To no surprise whatsoever, MLB is pushing for an international draft as part of Collective Bargaining Agreement negotiations with MLBPA, reports Buster Olney. MLB has wanted an international draft for years now — it’s a way to keep costs down for owners, that’s the only goal here — but the union has yet to give in. I wonder if this will be the year though. Here are some more details from Olney:
Under the terms of MLB’s initial concept, the new international draft system would start in March of 2018, with a 10-round draft held over two days. As the new structure evolved, with terms grandfathered into the process, the minimum age for draft-eligible players would be 18 years old by 2021 … As part of baseball’s proposal, MLB would operate facilities in the Dominican Republic, where international draft prospects would be invited to live to develop their skills and education before becoming eligible.
Two things. One, those kids are going to have to wait two more years to get their payday, no matter how large or small it may be. That sucks. Right now they can sign at 16. Under this proposal they have to wait until they’re 18. And two, this is yet another incentive for teams to be bad. Bad clubs already get the largest draft bonus pools and protected picks. Now they’ll get access to the top international talent without worrying about other clubs offering more money.
This proposal — thankfully that’s all this is right now, a proposal — is great for the teams and owners. They’ll save money and also get two extra years to evaluate these kids before deciding whether to sign to them. It stinks for the players, who have to wait to get paid and risk having their skills erode before they can cash in. You have no idea how many kids sign at 16 only to then fill out physically and lose the electric athleticism that got them paid. An international draft is inevitable. Hopefully MLBPA doesn’t relent this CBA and we get a few more years of true free agency.
Qualifying offer system could change with CBA
The qualifying offer system may also be revamped with the new CBA, reports Joel Sherman. The QO isn’t going away, but the MLB and the MLBPA may make it so players can not receive the QO in consecutive years. That means the Orioles wouldn’t be able to get a draft pick for Matt Wieters this offseason since they gave him the QO last offseason, which he accepted. Something like that.
I can’t imagine MLB and MLBPA will ever completely severe ties between the draft and free agency — they don’t want rich teams to have access to the best free agents and first round talent — so this might be the next best thing. If this proposal goes through, you might see some more players sign one-year contracts so they can go back out on the market with no draft pick attached. I think most guys will look to grab the largest payday as soon as possible though. Being set for life financial is pretty cool, I hear.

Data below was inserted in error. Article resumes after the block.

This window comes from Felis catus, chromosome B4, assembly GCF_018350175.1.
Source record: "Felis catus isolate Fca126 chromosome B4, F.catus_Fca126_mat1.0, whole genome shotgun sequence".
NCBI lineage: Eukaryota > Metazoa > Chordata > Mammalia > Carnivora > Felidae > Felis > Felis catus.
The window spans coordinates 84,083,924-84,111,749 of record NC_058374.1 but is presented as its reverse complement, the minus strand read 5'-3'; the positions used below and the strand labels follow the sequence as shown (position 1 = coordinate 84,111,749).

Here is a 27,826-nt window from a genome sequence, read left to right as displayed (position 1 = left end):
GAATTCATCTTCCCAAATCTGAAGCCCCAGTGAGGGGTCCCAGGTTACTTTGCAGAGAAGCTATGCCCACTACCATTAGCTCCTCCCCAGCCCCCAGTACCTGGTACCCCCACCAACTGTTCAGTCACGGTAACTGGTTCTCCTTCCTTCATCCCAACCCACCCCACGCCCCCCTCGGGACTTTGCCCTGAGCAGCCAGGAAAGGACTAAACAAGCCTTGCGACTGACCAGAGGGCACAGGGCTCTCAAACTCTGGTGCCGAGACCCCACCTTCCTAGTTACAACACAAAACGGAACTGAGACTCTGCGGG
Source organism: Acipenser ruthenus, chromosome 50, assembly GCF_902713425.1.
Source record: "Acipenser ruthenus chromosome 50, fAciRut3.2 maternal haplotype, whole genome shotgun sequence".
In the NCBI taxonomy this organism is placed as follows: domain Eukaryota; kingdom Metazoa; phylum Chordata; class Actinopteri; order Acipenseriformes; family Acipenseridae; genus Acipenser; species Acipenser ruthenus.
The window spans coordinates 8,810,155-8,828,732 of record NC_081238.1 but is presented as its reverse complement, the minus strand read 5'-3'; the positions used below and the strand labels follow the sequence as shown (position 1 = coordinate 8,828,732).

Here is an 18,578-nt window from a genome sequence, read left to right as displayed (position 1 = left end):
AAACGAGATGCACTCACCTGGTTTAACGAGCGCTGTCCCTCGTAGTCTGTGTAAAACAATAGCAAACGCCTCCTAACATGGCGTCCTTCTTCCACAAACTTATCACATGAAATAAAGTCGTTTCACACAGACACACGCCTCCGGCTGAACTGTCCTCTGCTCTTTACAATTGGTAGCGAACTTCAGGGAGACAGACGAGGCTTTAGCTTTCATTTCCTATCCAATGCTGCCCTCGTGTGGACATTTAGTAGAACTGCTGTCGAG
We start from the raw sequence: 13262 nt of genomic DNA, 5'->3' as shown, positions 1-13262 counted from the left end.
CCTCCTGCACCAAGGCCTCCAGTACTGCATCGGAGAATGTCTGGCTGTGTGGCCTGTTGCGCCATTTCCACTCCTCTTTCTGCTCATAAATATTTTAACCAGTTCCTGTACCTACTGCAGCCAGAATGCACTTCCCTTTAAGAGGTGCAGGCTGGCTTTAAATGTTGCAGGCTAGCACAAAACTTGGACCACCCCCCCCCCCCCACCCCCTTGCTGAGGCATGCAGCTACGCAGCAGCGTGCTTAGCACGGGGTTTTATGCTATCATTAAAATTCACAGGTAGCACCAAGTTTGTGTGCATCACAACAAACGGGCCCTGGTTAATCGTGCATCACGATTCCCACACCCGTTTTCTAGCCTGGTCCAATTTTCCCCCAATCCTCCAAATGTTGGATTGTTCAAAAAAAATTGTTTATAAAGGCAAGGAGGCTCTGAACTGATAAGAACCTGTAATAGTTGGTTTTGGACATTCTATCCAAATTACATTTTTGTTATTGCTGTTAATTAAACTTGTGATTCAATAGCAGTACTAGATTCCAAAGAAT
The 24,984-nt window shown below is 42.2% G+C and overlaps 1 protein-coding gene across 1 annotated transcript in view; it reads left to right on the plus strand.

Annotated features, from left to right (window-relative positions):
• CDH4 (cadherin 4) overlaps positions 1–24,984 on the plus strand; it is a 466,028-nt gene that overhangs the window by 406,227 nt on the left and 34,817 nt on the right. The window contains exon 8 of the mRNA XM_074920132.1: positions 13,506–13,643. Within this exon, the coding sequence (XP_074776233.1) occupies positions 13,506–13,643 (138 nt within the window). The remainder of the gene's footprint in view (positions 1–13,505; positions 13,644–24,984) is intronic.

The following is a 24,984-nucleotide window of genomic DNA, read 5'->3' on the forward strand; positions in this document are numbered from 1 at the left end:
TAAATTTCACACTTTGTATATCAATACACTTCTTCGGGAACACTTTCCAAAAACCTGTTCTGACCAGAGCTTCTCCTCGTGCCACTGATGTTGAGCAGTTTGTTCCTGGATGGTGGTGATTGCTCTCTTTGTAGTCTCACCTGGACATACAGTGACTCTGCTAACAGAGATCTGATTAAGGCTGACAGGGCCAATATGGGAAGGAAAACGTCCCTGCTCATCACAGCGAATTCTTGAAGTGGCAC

It’s hard to believe Michael Pineda just completed his fifth season with the Yankees. It still feels like he just got here. Of course, Pineda didn’t actually pitch in two of those five seasons because of his shoulder surgery, but still. The trade was five years ago. Man, time flies. That was such a wild day, the day of the trade.
The Yankees hoped Pineda would emerge as an ace or something close to it by now. The idea was he would take over at the top of the rotation as CC Sabathia slipped with age, but it hasn’t happened. The shoulder surgery surely plays a role in that, but that’s not all. Pineda’s stuff actually came back very well following surgery. About as well as you could have reasonably expected. It hasn’t translated into consistent success on the field though.
When 207 Strikeouts Aren’t Enough
The good news: Michael Pineda led all qualified American League pitchers with 10.6 K/9 and was second with a 27.4% strikeout rate. Only Justin Verlander (28.1%) was better. Pineda fanned 207 batters in 2016, the 11th highest total in all of baseball and the most by a Yankee since Sabathia fanned 230 in 2011. It was the most by a Yankees’ right-hander since Roger Clemens and Mike Mussina struck out 214 and 213 in 2001, respectively.
Pineda’s most dominant performance of the season came on June 30th, when he held the Rangers to one run in six innings. He struck out 12 of the 23 batters he faced that afternoon because his slider was hellacious.
Strikeouts do run up pitch counts and that somewhat explains Pineda’s inability to take the ball deep into the game. As does his 7.0% walk rate, which was more than double his 3.1% walk rate last year. Pineda started his Yankees career with 41 straight starts of two or fewer walks. He then had eight starts with at least three walks this past season. Is it possible he was scared out of the strike zone because he was so homer prone (1.38 HR/9)? Maybe!